In his State of the State speech last week, Gov. Gavin Newsom seemed to drive a stake through the $77 billion Sacramento to San Diego plan when he frankly said there wasn’t a path to get it done. Instead, he proposed a 171-mile San Joaquin Valley line running from Bakersfield to Merced that supposedly would cost about $17.5 billion. The Merced connection is potentially important because the Livermore Valley Transit Authority (operator of the Wheels buses) is currently working on a link to San Joaquin County that could be extended to Merced.
That link would allow people living in the San Joaquin Valley to connect with either the Altamont Commuter Express to the Tri-Valley, Fremont and the Silicon Valley or to BART and the rest of the Bay Area. Those would be some ugly commutes time-wise, but it would be productive time instead of being parked on I-680 or I-580.
In the wake of Newsom’s proclamation, there have been a few responses that further muddied the waters.
• Newsom’s staff quickly began clarifying and walking back what he said to couch it as the first phase to demonstrate feasibility (a total pipe dream) that would lead to expansions to the Silicon Valley and to San Francisco.
• President Donald Trump tweeted that the state of California owes the federal government $3.5 billion that it received from the Obama-era stimulus grant (remember, those shovel-ready projects in 2009—10 years down the road and there’s a few concrete pillars that are the only discernable construction progress). The administration also cancelled a $928 million grant targeted to the rail project that is included in the $3.5 billion, $2.5 billion already has been spent. Newsom tweeted that it’s political retribution for California leading the legal action against the president’s declaration of emergency to build the wall along the Southern border (California is party to 48 legal actions against the Trump Administration.)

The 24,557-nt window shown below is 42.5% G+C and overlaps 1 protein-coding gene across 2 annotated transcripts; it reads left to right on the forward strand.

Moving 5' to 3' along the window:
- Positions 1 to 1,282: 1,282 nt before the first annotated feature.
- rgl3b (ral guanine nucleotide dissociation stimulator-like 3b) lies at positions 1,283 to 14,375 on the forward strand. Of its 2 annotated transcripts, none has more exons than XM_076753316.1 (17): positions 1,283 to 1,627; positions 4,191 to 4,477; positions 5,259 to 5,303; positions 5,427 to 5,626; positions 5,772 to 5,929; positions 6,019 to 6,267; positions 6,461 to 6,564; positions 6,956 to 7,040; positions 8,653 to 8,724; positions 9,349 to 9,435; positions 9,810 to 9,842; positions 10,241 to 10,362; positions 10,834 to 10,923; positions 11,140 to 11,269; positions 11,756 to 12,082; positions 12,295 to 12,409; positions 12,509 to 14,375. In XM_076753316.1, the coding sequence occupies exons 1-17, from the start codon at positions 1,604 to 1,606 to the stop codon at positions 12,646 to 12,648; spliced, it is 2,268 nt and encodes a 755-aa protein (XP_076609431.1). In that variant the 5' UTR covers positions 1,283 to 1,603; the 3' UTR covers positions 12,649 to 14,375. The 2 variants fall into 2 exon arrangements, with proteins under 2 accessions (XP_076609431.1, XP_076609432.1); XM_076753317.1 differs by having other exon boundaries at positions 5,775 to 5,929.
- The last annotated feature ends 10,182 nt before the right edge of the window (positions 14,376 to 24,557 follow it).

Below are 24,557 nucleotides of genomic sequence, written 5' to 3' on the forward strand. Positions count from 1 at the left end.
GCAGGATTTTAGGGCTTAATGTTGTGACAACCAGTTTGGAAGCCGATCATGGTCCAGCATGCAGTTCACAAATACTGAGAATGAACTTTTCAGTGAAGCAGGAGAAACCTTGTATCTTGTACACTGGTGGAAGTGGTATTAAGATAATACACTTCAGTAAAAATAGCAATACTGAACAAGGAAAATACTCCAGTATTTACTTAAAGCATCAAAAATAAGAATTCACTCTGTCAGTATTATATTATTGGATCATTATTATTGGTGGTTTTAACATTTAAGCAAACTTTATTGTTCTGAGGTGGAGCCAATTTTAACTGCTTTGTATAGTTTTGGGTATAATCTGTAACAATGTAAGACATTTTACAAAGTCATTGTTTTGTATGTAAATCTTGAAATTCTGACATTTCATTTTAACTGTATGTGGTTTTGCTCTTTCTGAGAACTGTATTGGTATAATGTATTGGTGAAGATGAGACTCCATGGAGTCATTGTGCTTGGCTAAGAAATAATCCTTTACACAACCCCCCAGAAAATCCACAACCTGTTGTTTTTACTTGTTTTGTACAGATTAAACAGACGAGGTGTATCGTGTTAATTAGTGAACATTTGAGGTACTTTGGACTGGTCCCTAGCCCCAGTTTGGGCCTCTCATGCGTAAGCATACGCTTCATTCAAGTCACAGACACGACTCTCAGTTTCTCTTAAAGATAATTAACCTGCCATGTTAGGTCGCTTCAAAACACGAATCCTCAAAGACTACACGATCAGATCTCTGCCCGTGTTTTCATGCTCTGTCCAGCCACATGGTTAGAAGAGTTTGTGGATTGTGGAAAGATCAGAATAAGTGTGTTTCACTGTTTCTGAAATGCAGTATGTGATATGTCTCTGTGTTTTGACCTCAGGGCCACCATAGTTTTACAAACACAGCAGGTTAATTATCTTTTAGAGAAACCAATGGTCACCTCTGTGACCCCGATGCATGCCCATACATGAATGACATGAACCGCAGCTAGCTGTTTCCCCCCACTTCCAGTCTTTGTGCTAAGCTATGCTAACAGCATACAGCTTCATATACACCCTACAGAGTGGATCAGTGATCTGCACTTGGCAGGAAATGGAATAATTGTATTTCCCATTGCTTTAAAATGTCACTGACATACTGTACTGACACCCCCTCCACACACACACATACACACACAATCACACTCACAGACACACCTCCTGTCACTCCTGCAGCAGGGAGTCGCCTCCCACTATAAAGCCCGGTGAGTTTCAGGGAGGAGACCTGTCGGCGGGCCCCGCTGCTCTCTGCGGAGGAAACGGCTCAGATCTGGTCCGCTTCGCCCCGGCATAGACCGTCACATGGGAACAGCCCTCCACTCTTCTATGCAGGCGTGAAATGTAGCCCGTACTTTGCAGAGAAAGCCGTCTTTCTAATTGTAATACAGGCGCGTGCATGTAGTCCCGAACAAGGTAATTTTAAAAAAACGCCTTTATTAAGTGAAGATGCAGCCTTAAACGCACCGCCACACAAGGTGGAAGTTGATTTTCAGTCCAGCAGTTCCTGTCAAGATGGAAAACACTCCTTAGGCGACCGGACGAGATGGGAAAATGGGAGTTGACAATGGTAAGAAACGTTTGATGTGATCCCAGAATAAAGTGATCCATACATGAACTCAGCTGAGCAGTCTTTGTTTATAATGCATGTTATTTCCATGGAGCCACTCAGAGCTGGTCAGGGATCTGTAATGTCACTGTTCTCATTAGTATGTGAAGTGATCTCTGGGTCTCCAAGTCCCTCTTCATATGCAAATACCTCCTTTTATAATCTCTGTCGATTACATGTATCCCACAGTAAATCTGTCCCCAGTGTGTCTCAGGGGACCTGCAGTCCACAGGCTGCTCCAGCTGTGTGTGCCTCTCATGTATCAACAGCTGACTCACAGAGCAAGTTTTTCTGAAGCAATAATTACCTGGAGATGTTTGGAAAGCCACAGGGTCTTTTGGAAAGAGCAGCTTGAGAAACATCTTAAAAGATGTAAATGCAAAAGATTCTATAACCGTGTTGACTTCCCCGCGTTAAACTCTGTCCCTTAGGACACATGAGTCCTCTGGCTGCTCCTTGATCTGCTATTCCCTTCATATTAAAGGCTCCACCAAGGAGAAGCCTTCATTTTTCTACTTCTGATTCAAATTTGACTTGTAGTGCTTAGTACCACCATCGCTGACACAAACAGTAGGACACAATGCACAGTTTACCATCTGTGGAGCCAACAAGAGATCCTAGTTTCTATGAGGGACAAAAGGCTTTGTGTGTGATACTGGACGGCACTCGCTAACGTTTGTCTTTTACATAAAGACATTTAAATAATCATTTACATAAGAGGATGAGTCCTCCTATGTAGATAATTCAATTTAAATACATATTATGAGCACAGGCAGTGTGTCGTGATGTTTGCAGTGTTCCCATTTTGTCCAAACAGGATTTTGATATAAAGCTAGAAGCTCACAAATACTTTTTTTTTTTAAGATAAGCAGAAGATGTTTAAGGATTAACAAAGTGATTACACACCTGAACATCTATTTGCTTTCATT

• Sen. Transportation Committee Chairman Jim Beall, who was a key player in pushing through the gas tax increase, pointed out that Newsom does not have the authority to cancel the project. That’s up to the rail authority on which he sits. He told Dan Morain of CalMatters two key questions: Will ridership be sufficient on the Central Valley line to operate without a subsidy and, if not, how would operations be subsidized because the law forbids taxpayer subsidies.
• Beall and other Silicon Valley and San Francisco leaders believe the planned route along the Highway 152 corridor to connect San Joaquin County with the Silicon Valley would have high ridership because it would open up a reasonable commute options to residents in the Los Banos area. That potentially would spark new housing there. It’s also quite expensive because a tunnel is required at Pacheco Pass.
• The current plan continues to allocate money for electrifying the CalTrain line between San Jose and San Francisco, an improvement public officials along that corridor have sought for years.
So, stay tuned. Despite the governor’s pronouncement there are many, many moving parts and it’s doubtful that the San Joaquin Valley line meets what voters were promised in 2008—a trip from San Francisco to Los Angeles in under three hours.